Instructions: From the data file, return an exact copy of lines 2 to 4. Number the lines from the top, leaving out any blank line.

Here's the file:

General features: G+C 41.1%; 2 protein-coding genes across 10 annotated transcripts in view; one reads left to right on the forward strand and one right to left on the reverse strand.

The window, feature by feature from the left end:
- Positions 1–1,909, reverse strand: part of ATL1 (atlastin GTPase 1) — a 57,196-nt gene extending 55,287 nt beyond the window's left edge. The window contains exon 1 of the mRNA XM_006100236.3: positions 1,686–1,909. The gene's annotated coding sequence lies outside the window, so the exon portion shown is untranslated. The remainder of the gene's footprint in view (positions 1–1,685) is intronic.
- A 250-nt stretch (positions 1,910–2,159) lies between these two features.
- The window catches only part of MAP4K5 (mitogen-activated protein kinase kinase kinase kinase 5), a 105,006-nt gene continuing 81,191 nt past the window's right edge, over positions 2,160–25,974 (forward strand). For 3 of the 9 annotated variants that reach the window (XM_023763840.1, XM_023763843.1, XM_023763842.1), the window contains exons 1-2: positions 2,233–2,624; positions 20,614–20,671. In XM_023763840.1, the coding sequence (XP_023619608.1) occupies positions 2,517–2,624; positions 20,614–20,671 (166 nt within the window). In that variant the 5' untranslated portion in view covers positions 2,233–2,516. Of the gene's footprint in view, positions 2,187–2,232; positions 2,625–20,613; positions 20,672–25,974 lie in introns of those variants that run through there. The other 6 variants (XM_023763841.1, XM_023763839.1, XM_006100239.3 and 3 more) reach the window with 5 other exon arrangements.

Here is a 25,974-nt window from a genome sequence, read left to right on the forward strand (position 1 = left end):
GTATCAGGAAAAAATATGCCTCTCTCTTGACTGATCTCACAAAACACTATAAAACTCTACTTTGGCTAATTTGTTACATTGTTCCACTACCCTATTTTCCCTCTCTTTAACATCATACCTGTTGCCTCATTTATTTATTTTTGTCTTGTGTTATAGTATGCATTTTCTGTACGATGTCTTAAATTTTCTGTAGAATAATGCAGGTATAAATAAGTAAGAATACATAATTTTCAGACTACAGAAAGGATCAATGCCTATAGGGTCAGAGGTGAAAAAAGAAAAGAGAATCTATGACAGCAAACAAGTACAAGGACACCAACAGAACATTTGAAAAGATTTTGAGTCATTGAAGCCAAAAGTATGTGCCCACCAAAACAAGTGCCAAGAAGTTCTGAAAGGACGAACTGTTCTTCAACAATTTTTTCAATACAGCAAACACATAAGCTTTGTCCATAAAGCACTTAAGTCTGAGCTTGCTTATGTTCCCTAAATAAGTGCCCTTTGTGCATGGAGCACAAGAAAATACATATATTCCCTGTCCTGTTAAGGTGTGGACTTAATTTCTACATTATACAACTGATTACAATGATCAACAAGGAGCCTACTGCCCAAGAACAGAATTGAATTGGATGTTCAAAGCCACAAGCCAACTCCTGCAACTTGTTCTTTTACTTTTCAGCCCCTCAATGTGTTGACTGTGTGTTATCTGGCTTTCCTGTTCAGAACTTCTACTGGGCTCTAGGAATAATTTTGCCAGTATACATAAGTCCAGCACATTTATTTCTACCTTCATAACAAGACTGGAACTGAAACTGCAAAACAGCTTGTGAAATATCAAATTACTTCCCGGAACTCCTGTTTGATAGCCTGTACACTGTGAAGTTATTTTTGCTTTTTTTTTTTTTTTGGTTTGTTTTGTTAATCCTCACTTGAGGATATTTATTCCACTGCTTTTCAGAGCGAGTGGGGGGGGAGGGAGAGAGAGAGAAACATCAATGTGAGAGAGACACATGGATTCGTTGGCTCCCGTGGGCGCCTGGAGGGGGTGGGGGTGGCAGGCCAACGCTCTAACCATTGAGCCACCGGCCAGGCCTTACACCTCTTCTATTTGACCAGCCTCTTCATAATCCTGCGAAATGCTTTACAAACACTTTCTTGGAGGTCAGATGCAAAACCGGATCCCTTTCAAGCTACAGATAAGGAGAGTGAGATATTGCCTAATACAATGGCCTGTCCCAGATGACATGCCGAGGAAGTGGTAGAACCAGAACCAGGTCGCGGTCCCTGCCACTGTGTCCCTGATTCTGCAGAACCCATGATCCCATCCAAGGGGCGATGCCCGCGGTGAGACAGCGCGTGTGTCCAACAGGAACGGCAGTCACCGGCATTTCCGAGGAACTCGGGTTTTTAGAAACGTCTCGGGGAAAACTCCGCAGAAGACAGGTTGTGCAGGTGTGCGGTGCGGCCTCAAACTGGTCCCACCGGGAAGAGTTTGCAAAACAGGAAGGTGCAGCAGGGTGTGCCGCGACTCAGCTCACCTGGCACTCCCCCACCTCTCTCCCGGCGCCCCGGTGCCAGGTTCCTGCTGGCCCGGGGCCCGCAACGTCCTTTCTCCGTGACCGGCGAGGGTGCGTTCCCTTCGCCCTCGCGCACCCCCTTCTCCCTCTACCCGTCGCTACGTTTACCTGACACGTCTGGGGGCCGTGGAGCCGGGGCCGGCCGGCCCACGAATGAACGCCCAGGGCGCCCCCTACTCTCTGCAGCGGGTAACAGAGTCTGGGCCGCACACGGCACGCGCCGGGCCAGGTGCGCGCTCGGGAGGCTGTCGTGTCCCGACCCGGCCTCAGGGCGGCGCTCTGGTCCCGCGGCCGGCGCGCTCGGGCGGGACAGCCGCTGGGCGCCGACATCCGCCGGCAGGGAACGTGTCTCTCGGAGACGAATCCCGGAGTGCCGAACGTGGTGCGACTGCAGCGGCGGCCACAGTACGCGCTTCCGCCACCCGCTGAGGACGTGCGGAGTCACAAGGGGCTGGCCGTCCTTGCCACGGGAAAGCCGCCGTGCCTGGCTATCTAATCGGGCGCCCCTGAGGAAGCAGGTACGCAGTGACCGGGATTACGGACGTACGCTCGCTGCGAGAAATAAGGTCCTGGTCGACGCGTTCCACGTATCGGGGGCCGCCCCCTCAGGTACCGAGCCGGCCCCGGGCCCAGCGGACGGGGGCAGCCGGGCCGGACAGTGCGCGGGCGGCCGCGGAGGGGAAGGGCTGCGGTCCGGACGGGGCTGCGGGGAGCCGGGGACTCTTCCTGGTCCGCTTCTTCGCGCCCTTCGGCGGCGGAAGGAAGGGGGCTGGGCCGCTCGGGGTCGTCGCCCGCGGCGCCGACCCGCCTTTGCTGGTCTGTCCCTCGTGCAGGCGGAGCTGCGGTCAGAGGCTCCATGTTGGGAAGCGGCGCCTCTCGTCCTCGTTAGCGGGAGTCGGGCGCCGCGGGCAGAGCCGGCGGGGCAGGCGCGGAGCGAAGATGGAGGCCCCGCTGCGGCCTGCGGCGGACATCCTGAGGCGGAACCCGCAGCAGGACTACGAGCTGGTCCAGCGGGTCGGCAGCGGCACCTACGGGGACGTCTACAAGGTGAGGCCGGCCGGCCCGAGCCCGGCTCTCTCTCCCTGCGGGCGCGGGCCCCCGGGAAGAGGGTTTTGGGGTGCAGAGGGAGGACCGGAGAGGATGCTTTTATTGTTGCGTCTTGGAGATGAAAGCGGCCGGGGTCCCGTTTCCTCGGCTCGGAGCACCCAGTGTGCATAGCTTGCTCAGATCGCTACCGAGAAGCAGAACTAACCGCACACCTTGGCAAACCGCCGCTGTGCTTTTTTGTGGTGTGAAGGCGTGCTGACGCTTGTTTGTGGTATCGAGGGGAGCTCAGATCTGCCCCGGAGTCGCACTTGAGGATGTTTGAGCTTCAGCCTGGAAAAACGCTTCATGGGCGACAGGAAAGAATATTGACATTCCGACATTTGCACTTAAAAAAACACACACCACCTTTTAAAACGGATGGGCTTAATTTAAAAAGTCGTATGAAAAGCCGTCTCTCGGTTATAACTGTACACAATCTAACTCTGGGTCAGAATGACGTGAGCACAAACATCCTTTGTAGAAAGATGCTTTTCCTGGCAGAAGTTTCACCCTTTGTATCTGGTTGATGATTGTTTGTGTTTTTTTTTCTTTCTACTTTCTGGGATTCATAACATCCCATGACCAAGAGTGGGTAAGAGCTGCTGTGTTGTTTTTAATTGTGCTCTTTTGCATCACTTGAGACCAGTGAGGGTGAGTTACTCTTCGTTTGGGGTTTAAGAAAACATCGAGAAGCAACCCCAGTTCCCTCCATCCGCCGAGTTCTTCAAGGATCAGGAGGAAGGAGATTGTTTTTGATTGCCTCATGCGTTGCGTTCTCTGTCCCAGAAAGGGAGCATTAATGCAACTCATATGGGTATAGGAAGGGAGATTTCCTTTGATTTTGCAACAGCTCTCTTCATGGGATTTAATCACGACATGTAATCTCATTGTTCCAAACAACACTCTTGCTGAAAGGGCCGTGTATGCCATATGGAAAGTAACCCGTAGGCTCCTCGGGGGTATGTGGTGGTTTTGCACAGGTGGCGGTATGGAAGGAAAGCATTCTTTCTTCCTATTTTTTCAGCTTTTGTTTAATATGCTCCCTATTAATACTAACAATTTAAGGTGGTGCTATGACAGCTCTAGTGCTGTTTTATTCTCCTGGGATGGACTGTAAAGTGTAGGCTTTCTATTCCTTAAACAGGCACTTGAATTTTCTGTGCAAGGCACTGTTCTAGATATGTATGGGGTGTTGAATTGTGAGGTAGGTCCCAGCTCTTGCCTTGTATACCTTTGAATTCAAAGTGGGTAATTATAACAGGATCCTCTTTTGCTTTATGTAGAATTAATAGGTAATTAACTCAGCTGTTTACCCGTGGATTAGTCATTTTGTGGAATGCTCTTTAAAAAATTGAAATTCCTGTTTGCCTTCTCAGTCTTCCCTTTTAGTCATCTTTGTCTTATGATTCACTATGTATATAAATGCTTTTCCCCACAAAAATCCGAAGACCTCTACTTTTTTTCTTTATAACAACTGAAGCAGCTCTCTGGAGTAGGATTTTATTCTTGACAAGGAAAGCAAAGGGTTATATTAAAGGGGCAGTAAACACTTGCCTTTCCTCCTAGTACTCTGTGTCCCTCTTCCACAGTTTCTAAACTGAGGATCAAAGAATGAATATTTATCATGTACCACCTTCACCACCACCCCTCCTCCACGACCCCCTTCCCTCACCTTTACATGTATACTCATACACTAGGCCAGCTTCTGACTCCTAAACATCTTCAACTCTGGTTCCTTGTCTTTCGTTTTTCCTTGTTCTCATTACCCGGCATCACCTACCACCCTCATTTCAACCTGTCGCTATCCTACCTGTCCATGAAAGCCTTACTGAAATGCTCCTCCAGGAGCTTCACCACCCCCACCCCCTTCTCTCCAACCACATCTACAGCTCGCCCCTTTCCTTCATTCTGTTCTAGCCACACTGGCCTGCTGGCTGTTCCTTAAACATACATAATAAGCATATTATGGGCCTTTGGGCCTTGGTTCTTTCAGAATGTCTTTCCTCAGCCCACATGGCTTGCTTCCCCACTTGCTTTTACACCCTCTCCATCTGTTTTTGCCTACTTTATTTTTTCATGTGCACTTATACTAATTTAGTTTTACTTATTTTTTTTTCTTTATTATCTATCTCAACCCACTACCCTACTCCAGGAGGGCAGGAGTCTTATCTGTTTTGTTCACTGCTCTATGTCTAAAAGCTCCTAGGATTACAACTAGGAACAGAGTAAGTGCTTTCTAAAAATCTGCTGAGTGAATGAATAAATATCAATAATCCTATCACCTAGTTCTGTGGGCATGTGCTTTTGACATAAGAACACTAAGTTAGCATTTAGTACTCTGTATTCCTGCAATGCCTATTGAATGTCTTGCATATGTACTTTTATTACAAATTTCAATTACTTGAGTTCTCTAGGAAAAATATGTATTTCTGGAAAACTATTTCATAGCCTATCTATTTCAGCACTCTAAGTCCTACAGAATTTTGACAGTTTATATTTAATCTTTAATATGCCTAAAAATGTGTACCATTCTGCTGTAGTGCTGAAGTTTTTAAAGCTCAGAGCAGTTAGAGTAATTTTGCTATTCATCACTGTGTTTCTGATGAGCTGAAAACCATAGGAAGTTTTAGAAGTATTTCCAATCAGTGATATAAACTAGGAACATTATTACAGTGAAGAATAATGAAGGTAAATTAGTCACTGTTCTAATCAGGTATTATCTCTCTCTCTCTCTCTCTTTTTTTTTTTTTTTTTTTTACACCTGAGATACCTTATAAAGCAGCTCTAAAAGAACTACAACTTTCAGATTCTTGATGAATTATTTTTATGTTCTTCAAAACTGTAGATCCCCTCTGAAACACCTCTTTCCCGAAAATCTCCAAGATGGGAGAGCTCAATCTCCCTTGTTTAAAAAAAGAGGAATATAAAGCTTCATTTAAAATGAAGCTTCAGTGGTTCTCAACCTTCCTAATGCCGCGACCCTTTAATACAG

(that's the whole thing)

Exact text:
The window, feature by feature from the left end:
- Positions 1–1,909, reverse strand: part of ATL1 (atlastin GTPase 1) — a 57,196-nt gene extending 55,287 nt beyond the window's left edge. The window contains exon 1 of the mRNA XM_006100236.3: positions 1,686–1,909. The gene's annotated coding sequence lies outside the window, so the exon portion shown is untranslated. The remainder of the gene's footprint in view (positions 1–1,685) is intronic.
- A 250-nt stretch (positions 1,910–2,159) lies between these two features.